• Extent of government support provided to businesses

Personal travel

  • How quickly the demand for holidays returns 

Workers compensation

  • The number of claims brought by healthcare workers, who are most at risk of contracting COVID-19

The business plan and scenario testing

Once you think you’ve got some idea of your current position, turn your attention to the future outlook. With economic activity crashing, the premium estimates in the business plan are probably looking unrealistic now. But with so much uncertainty about how things will play out, how can you come up with a credible revised plan? Our view is that you do not need to. Instead of trying to predict what will happen, consider the what could happen.

The objective should be to not only assess risk but also work out future strategy and risk mitigation measures. This requires a top-down, holistic approach where possible impacts on different functions (e.g. sales, claims, business planning, reserving, reinsurance, operations) are considered.

You can probably conceive of two or three scenarios of how the crisis could develop. For example, that society quickly gets a handle on things or that lock-downs drag out until the end of the year. So, rather than trying to create a single plan, we recommend that you look at each of these scenarios and then try to construct a high-level plan or forecast for the business in each case. This has great value as management can then prepare for the different eventualities and develop a strategy that is resilient to the uncertainty.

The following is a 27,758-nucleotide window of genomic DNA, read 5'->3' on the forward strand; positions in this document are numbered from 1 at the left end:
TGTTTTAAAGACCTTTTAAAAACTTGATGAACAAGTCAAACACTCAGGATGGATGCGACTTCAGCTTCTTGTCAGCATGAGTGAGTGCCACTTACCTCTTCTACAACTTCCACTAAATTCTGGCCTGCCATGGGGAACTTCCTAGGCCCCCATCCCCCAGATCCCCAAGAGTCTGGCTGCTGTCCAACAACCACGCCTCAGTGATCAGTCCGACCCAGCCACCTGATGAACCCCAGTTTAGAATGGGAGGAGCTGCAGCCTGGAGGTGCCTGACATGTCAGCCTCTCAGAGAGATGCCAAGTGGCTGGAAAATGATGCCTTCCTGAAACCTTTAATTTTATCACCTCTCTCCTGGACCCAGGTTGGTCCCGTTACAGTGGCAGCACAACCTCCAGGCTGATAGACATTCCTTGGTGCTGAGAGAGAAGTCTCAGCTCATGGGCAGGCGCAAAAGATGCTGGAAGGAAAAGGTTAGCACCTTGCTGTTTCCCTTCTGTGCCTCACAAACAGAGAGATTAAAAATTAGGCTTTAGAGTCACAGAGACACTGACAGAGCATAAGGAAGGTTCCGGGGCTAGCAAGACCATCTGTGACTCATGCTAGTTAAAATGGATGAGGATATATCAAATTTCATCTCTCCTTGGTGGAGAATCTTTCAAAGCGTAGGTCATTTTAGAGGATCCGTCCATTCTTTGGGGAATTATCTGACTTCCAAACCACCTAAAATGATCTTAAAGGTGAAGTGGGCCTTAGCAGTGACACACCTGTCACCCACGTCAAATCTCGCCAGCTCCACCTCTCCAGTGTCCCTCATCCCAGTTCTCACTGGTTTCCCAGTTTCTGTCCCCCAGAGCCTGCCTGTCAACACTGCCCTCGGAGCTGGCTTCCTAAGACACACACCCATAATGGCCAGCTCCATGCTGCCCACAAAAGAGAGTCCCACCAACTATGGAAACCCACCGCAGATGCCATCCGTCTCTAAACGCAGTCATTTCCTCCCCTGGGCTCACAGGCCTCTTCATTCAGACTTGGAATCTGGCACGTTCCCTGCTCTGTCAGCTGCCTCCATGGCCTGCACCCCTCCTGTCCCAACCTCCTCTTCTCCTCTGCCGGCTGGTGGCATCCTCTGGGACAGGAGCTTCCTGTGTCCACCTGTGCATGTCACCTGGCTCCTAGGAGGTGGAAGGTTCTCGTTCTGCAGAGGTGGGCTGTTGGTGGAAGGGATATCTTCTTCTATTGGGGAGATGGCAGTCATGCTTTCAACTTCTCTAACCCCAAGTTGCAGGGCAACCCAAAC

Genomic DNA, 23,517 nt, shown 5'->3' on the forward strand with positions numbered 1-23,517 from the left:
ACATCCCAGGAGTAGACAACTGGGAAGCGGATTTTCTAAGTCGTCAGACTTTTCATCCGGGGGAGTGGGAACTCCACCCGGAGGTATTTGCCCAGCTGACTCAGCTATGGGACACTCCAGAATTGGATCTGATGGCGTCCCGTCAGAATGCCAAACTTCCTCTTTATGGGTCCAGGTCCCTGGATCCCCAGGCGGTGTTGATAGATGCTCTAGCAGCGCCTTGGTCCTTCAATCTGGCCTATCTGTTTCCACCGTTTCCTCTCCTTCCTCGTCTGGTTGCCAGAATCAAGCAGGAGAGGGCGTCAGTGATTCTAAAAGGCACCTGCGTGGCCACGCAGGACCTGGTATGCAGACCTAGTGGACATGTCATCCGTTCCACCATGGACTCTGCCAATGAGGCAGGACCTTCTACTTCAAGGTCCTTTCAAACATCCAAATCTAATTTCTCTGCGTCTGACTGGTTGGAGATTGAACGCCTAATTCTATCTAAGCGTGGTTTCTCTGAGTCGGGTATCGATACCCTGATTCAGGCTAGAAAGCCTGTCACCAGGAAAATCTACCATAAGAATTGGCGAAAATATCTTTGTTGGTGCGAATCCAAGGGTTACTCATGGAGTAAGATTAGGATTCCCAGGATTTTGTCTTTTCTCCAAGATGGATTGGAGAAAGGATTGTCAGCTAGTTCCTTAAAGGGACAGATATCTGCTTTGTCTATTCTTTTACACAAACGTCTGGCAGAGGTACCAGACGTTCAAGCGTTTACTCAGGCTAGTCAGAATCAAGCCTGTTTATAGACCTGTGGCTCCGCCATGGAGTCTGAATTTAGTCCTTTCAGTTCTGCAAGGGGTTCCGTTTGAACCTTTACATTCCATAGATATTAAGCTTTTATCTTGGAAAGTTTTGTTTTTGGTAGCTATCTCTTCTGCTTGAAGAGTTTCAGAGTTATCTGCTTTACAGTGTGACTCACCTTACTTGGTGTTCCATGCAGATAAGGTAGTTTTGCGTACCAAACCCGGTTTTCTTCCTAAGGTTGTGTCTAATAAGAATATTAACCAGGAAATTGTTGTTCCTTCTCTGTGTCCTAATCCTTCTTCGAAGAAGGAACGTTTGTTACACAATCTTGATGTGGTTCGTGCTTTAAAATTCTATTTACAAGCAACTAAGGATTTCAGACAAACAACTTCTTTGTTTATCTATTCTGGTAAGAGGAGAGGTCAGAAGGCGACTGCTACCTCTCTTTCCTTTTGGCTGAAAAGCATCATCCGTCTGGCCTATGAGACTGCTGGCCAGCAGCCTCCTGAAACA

For example, for each scenario, the finance and capital teams can make projections of the level of capitalization and solvency. In parallel, there can be similar projections of rating agency capital requirements. Together, these projections can inform capital management strategy. For instance, to address questions such as should we continue to pay dividends? Or, do we need to raise additional capital?

When constructing the scenarios, it is important to test the resilience of the risk management framework and capital adequacy beyond just the current crisis. This will require consideration of extreme and stressed scenarios. While risk to investments is the area that is likely to be impacted most by the current pandemic scenario, the stress tests should also consider other events (e.g. windstorms) that could happen later in the year and further test the durability of the framework.

Evaluate the alternatives

No one can accurately predict how the crisis will play out. Instead, we recommend that you consider alternative scenarios for how the situation could evolve, estimate the corresponding impacts, and then identify the management actions that you would plan to take in each case.

Taking these critical and informative steps will put you in a position to make more considered and informed decisions, including responding to regulatory interest in what the COVID-19 upheaval might mean for your existing economic models.

Later in the year

It’s possible that the pandemic will cooperate and follow one of your scenarios. But experience so far suggests that this is not very likely. It’s more probable that you will be updating the scenarios one or several times before the year is out.

Certainly, one of the considerations going forward is whether to streamline the scenario testing process and expand the set of scenario tests being performed given the need (both internal and external) of more regular reporting and the amount of new information being reported. Automation of scenario testing along with the whole process around capital modeling and reporting function is the latest trend that we see insurers looking to implement.

No one knows when or exactly how the COVID-19 crisis will end. But by taking these actions, you will be much better prepared for a range of scenario – and to answer the question, “How does COVID-19 impact the company’s financial plans and performance for the remainder of this year?”

Authors

Senior Director - Technology Program Management 
Insurance Consulting and Technology

Director – Risk, Insurance Consulting and Technology

Head of Willis Re ERM Advisory